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Former mayor of Eye proud to share his home and stories of Suffragette sisters who once lived there

PUBLISHED: 10:51 13 February 2018 | UPDATED: 10:51 13 February 2018

Charles and Sara Michell have been a big part of the Eye community for many years. Picture: Archant

Charles and Sara Michell have been a big part of the Eye community for many years. Picture: Archant

Archant

Charles Michell furthers the memory of Mary and Margaret Thompson, who lived in Eye for almost 30 years after their roles in getting the vote for women 100 years ago.

The grand entrance hall at Linden House. Picture: ArchantThe grand entrance hall at Linden House. Picture: Archant

Politically the vehemently socialist Suffragette sisters Mary and Margaret Thompson and the two-time Conservative parliamentary candidate Charles Michell are poles apart, but they do share some common ground.

That is Linden House, in Eye, in which the sisters, who played such a key role in getting women the vote 100 years ago, lived with their four other spinster sisters from 1925 to 1952 and which Charles and his wife, Sara, have called home since 1967.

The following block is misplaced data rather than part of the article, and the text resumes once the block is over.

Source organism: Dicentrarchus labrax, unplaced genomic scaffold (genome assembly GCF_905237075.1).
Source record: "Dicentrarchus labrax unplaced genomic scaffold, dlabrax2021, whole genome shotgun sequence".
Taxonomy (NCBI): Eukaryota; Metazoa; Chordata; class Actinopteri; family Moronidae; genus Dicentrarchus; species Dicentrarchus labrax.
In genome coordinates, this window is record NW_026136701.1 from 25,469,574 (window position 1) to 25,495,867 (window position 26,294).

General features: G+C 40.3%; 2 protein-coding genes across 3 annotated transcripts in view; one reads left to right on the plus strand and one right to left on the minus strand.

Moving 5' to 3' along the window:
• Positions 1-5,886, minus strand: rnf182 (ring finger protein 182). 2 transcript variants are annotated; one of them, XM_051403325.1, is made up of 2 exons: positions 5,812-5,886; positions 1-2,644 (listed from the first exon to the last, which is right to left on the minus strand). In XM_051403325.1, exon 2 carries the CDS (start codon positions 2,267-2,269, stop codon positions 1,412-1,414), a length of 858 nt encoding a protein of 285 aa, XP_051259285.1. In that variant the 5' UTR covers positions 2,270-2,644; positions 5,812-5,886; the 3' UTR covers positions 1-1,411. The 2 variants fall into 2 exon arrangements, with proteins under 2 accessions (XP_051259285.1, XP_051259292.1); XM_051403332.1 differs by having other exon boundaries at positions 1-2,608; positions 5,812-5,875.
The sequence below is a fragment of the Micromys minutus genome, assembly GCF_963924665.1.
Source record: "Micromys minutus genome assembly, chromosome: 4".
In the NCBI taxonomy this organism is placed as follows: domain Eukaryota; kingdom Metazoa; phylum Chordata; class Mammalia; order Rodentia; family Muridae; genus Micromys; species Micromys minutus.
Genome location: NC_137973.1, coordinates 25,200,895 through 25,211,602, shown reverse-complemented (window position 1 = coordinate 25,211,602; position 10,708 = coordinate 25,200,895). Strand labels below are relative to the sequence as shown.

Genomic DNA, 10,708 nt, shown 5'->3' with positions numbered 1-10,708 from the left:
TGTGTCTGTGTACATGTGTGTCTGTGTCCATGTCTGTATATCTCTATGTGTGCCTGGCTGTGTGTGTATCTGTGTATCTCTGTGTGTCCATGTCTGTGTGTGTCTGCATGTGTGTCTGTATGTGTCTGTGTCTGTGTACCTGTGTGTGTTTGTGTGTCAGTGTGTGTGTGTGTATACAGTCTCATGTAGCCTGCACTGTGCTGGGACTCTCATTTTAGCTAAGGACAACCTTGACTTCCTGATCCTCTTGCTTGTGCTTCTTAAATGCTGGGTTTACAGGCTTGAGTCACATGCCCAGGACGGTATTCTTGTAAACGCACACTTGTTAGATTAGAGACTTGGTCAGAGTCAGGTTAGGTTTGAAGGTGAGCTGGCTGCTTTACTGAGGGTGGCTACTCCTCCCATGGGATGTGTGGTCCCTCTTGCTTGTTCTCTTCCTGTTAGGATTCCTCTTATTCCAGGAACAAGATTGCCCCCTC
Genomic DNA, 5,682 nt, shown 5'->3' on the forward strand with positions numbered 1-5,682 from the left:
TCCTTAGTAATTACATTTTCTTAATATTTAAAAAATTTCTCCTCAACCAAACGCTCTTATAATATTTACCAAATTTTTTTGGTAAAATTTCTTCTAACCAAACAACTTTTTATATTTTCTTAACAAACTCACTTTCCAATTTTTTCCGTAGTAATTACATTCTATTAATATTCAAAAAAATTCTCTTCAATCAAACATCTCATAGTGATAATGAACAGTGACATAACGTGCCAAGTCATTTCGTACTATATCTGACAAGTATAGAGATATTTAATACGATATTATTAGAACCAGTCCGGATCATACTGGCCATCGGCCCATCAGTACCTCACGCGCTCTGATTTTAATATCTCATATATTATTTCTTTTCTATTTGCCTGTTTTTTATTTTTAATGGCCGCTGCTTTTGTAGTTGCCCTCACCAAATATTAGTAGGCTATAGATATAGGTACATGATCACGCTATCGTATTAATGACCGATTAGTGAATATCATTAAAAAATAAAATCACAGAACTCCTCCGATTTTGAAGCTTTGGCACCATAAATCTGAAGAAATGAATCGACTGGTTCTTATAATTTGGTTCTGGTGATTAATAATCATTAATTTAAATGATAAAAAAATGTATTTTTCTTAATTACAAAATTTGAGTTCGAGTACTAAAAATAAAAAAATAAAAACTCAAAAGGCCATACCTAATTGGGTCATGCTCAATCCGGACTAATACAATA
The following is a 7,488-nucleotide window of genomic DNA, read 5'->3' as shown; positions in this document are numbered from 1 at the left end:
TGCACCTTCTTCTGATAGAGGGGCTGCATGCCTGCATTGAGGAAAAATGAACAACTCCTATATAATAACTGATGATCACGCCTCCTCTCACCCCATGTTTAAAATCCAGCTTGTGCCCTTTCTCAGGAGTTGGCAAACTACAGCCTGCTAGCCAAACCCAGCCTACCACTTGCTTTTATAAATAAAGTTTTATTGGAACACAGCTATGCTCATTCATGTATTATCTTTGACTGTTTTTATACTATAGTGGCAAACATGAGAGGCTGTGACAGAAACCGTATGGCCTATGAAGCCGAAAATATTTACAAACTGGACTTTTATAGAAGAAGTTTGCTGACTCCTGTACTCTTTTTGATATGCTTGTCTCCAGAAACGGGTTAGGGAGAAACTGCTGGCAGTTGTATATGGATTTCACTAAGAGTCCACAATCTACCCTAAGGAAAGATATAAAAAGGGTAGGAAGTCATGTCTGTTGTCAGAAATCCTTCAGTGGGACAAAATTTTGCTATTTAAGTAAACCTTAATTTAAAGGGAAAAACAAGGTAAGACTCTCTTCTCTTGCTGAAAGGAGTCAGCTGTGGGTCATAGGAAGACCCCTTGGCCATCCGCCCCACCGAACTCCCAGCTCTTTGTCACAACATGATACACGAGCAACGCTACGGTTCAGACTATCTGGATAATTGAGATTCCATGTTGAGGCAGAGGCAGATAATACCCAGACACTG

Charles is proud of the town and his home’s links to the Suffragette movement. Setting aside a few minutes to talk to me amid his busy schedule, he offers me a seat in his study, which is full of memorabilia of Charles’ travels, heaving bookcases full of works on twin passions politics and cricket and the Times crossword well on the way to being finished.

It turns out Charles and Sara share more than periods of residency at the impressive Georgian fronted townhouse in Lambseth Street with Margaret and Mary.

The Georgian frontage of Linden House, in Eye. Picture: ArchantThe Georgian frontage of Linden House, in Eye. Picture: Archant

The couple are very visible figures in the picturesque market town, with Charles having been Mayor of Eye in 2001, chairman of the trustees of Eye Theatre and chairman of St Peter and St Paul’s Church while Sara is deputy leader of the Mid Suffolk district authority. Mary and Margaret were also active members of the Eye community.

He says: “The sisters were good supporters of the town. Mary and Margaret were magistrates during their time here. They were big characters and did a lot of work in Eye.